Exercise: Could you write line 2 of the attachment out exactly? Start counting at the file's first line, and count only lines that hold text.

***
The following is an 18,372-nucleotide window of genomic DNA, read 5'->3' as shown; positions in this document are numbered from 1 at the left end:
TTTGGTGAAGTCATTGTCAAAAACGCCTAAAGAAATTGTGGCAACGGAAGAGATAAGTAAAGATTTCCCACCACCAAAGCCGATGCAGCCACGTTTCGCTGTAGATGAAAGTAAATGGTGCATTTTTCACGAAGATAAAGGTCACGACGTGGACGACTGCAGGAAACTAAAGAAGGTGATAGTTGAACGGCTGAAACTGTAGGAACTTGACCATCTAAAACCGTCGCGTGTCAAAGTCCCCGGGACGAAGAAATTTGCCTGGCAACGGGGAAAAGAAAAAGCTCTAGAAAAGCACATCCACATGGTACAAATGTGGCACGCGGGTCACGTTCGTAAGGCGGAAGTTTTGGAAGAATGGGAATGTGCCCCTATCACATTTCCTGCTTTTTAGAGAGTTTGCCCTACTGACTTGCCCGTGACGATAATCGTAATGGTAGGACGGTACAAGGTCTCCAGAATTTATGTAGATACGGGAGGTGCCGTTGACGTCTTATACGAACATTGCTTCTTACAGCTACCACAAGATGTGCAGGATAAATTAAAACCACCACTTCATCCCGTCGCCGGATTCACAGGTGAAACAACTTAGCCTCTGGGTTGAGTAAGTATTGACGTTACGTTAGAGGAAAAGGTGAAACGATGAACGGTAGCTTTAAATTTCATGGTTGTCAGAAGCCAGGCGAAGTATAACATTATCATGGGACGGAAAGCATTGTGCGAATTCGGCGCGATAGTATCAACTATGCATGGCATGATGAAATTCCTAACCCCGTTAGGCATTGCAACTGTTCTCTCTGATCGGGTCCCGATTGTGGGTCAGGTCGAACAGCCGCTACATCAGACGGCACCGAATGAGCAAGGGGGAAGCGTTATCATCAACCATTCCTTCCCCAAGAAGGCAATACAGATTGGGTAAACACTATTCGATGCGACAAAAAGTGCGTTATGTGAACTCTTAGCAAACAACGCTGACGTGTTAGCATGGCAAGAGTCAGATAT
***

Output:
TTTGGTGAAGTCATTGTCAAAAACGCCTAAAGAAATTGTGGCAACGGAAGAGATAAGTAAAGATTTCCCACCACCAAAGCCGATGCAGCCACGTTTCGCTGTAGATGAAAGTAAATGGTGCATTTTTCACGAAGATAAAGGTCACGACGTGGACGACTGCAGGAAACTAAAGAAGGTGATAGTTGAACGGCTGAAACTGTAGGAACTTGACCATCTAAAACCGTCGCGTGTCAAAGTCCCCGGGACGAAGAAATTTGCCTGGCAACGGGGAAAAGAAAAAGCTCTAGAAAAGCACATCCACATGGTACAAATGTGGCACGCGGGTCACGTTCGTAAGGCGGAAGTTTTGGAAGAATGGGAATGTGCCCCTATCACATTTCCTGCTTTTTAGAGAGTTTGCCCTACTGACTTGCCCGTGACGATAATCGTAATGGTAGGACGGTACAAGGTCTCCAGAATTTATGTAGATACGGGAGGTGCCGTTGACGTCTTATACGAACATTGCTTCTTACAGCTACCACAAGATGTGCAGGATAAATTAAAACCACCACTTCATCCCGTCGCCGGATTCACAGGTGAAACAACTTAGCCTCTGGGTTGAGTAAGTATTGACGTTACGTTAGAGGAAAAGGTGAAACGATGAACGGTAGCTTTAAATTTCATGGTTGTCAGAAGCCAGGCGAAGTATAACATTATCATGGGACGGAAAGCATTGTGCGAATTCGGCGCGATAGTATCAACTATGCATGGCATGATGAAATTCCTAACCCCGTTAGGCATTGCAACTGTTCTCTCTGATCGGGTCCCGATTGTGGGTCAGGTCGAACAGCCGCTACATCAGACGGCACCGAATGAGCAAGGGGGAAGCGTTATCATCAACCATTCCTTCCCCAAGAAGGCAATACAGATTGGGTAAACACTATTCGATGCGACAAAAAGTGCGTTATGTGAACTCTTAGCAAACAACGCTGACGTGTTAGCATGGCAAGAGTCAGATAT